DEFINITION of 'Committee on Foreign Investment in the United States - CFIUS'
An inter-agency committee of the United States government that reviews financial transactions to determine if they will result in a foreign person controlling a U.S. business. CFIUS specifically focuses on transactions where foreign control will result in a threat to national security. It is chaired by the U.S. Treasury Department, and draws members from notable agencies such as the Department of State and Department of Defense.
CFIUS has its roots in the Defense Production Act of 1950, but became more active after President Gerald Ford signed Executive Order 11858 in 1975.
BREAKING DOWN 'Committee on Foreign Investment in the United States - CFIUS'
The U.S. government considers several industries as vital to the nation’s security, including many relating to defense technologies and advanced computing. CFIUS is used to review acquisitions of American firms to determine if a foreign country can negatively impact the ability of the nation to defend itself.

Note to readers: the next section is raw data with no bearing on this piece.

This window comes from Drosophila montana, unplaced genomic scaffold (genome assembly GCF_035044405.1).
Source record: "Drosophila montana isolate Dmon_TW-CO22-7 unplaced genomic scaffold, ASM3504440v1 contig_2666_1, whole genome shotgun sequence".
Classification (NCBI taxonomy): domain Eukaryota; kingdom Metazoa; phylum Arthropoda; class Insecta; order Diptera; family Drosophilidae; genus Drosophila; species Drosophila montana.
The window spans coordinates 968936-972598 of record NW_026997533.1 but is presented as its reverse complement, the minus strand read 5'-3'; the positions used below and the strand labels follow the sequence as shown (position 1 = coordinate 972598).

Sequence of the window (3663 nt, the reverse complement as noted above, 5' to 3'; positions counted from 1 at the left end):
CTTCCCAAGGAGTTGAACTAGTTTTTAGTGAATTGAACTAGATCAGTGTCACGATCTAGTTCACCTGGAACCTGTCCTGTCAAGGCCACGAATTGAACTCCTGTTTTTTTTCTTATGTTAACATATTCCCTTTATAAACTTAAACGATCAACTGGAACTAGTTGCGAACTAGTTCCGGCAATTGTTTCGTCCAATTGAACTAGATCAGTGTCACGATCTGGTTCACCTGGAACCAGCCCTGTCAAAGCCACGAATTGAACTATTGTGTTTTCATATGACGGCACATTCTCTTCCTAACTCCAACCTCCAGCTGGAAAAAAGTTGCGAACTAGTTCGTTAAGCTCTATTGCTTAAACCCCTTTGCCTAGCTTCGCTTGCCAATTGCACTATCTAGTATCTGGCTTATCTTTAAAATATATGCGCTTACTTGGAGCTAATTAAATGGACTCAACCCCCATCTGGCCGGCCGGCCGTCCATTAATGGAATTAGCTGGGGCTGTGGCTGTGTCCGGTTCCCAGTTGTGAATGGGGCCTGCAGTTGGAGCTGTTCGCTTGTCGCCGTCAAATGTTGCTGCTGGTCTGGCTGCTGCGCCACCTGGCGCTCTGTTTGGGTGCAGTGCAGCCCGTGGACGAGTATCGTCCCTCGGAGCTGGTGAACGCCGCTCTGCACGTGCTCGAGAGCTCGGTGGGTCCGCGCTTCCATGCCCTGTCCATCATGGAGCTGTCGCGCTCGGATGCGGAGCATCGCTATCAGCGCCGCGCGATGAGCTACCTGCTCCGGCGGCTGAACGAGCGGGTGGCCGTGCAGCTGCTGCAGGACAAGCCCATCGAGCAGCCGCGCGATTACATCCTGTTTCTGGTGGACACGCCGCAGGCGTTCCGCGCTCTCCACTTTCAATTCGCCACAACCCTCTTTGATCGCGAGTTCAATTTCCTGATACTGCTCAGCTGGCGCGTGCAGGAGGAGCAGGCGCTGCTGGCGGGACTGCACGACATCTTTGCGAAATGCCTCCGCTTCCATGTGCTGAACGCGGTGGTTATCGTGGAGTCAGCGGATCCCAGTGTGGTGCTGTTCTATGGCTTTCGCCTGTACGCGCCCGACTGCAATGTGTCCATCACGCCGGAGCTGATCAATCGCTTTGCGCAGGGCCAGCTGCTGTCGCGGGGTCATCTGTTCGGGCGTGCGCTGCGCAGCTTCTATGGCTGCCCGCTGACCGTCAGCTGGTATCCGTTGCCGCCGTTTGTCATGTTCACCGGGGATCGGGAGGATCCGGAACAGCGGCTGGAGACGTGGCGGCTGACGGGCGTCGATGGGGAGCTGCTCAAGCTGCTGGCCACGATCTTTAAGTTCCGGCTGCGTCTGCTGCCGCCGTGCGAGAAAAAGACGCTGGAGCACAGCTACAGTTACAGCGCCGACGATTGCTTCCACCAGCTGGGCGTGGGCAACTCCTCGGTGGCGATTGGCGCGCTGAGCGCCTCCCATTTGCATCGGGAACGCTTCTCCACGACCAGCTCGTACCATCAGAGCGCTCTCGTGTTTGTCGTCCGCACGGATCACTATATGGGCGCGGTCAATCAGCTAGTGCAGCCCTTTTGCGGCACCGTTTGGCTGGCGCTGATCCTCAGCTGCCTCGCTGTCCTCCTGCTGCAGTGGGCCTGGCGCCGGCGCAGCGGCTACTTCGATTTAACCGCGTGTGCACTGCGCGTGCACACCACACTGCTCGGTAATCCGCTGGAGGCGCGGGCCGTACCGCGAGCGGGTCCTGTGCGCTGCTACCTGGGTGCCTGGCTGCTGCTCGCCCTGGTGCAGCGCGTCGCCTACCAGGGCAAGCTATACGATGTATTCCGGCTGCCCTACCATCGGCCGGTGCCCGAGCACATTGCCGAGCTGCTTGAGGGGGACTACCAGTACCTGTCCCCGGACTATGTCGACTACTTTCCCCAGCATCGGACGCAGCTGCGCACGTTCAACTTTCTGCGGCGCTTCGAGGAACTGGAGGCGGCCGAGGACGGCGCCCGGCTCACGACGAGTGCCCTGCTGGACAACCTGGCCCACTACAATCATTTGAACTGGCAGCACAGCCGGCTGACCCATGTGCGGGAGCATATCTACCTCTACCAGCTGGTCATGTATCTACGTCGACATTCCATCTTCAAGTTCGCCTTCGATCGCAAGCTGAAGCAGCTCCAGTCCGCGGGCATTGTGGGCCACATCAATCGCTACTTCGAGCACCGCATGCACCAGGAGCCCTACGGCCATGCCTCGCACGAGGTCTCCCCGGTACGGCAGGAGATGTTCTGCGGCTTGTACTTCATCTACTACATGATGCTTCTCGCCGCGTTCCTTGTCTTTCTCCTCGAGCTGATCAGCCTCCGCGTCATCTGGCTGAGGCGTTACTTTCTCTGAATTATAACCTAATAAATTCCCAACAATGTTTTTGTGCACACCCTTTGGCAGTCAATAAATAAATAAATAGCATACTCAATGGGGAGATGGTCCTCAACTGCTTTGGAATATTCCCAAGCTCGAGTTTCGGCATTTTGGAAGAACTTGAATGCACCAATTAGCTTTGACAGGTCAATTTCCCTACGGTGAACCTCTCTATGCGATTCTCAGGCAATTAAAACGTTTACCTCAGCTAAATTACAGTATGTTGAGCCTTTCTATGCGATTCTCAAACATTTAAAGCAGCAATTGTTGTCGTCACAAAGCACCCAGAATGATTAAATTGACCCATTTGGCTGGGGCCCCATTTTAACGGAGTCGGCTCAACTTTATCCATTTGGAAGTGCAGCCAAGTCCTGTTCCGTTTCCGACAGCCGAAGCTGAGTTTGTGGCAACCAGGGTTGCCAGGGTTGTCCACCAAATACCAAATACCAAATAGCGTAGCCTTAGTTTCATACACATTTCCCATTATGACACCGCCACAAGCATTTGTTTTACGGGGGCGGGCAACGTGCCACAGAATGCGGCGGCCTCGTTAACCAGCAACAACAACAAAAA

While foreign companies interested in purchasing a U.S.-based firm are not required to submit plans to CFIUS, the committee can review any transaction regardless of submission. CFIUS is required to investigate any potential merger or acquisition in which the firm seeking to take over is acting on behalf of a foreign government, especially if the U.S. firm operates in a sensitive industry.
The agencies involved in CFIUS have changed over time, following legislative adjustments. The President of the United States is the only CFIUS officer with the ability to suspend transactions, and can order foreign companies to divest holdings in U.S. companies.